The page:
Centuries of heritage and craftsmanship at the heart of a community.
Flax growing and linen spinning have been taking place in Moygashel since the early 17th century.
Indeed home spinning and weaving of course cambric or linen was practised by whole families from the area for many generations. Merchants would supply flax to local households and take away the finished cloth to the market at Dungannon.
In the early 1800s some 120 linen merchants, who were considered the aristocrats of the textile industry, came to the market each Thursday. These traders spent around £4,000 every week buying up to 1100 webs of flax yarn and 700 webs of tow yarn.
The famous Moygashel Linen Mills were established in the 1780s. Thomas Boardman, a Quaker, erected a bleach green in 1781 and in 1785 a ‘bark’ mill with bleach green and primitive dye works had been established. The mill crushed the shrubby North American Sumar tree to produce dye for local weavers. Thomas Boardman died in 1836 and leased the Moygashel site to his daughters Sarah and Ellen. Their brother occupied the bleach green but the family fell on hard times and by 1840 the Boardman sisters leased the bleach green to another Quaker, Benjamin Kerr. In 1845 Kerr subleases to Henry Sinnamon, a linen merchant and finisher of brown and black hollands trading under the name ‘Kerr & Sinnamon’.
Within a decade, William Orr & Sons, Bleachers and Linen Manufacturers had replaced Kerr and Sinnamon and in 1860 Jacob Orr converted the site to a flax mill. In 1868 Orr’s flax mill burned down which bankrupted him and the Provincial Bank of Ireland took possession of the property. They assigned the mill to Thomas and Joseph Wylie.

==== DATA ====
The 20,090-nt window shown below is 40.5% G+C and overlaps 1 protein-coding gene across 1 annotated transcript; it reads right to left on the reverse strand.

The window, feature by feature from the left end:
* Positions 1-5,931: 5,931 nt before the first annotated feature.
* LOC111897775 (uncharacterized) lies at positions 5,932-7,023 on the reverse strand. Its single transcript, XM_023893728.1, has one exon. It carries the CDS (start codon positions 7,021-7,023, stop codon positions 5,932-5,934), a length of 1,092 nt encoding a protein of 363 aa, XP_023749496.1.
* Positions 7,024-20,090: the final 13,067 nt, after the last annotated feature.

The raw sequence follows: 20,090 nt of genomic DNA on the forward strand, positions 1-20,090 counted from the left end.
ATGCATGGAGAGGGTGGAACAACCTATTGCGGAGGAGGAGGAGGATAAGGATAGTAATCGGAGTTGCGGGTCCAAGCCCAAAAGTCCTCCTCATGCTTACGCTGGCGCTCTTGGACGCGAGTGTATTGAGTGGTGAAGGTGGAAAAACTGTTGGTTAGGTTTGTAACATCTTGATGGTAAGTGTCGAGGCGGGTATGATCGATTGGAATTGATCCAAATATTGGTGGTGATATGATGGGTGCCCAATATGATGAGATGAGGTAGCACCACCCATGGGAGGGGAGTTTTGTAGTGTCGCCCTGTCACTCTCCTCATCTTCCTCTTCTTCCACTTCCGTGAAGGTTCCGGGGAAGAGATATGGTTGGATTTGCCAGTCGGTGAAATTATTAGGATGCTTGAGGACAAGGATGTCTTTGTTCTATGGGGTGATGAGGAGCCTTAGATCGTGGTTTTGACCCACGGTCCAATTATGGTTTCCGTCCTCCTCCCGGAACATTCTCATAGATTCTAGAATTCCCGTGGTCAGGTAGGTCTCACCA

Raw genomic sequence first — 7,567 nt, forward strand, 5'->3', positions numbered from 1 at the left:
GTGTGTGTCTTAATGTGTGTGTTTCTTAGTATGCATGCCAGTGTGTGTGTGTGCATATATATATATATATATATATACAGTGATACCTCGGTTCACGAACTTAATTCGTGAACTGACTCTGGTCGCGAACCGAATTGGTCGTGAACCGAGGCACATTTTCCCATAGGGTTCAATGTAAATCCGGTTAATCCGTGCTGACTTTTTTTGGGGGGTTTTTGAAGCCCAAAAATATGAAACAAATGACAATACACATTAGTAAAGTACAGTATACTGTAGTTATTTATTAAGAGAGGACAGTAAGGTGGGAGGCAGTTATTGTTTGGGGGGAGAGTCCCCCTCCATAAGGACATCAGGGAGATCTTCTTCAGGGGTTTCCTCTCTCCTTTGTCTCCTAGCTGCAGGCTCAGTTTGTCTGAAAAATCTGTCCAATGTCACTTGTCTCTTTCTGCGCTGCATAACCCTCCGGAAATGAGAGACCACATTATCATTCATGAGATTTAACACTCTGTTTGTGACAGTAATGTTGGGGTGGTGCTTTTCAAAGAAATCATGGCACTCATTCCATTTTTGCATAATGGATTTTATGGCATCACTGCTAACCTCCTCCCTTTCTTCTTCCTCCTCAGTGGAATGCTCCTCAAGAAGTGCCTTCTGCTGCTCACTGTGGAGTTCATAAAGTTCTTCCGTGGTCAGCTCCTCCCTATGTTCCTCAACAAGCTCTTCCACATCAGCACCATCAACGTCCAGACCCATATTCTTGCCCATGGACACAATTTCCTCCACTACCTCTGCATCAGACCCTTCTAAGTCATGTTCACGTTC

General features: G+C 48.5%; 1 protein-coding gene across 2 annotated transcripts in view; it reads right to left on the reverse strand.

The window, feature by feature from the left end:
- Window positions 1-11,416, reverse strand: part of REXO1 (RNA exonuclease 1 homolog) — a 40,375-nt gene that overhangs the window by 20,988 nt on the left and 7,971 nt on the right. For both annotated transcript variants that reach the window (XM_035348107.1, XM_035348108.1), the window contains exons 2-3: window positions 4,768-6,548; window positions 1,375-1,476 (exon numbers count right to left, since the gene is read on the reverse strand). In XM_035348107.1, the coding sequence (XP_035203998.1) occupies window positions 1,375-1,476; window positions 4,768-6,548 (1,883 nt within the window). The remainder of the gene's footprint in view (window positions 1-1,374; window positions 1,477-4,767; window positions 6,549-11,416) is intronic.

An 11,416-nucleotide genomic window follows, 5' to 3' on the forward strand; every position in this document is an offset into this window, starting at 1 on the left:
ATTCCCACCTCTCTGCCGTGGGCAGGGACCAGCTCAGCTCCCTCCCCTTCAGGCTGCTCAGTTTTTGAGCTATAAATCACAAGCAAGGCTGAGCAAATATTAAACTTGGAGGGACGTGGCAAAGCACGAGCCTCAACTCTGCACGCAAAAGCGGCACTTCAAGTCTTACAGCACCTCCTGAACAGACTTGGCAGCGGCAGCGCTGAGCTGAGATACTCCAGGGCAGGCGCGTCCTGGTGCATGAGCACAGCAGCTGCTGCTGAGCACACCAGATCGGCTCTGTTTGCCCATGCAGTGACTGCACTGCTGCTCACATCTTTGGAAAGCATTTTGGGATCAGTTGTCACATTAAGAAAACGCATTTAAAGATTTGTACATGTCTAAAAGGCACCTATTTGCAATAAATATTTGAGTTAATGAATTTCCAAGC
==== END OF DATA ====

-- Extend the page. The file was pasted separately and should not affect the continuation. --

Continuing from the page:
In 1876 Robert Stevenson rebuilt the mill at Moygashel. adding a weaving and beetling sheds which were powered by a 40 horsepower engine and the local water supply.
Stevenson built 15 houses for his employees beside the mill and by 1901 a village of 28 dwellings had developed, housing a community of linen beetlers, bobbin winders and carters from the factory.
Stevenson’s became a limited company in 1907 and quickly introduced new technology to their business including a Lancashire boiler which was fitted with a 300 horse power horizontal engine.
A White Finishing House was completed in 1926.
Click on the video below to watch local Moygashel people recount their true experiences of working at Moygashel Mills & see footage of the mill in action.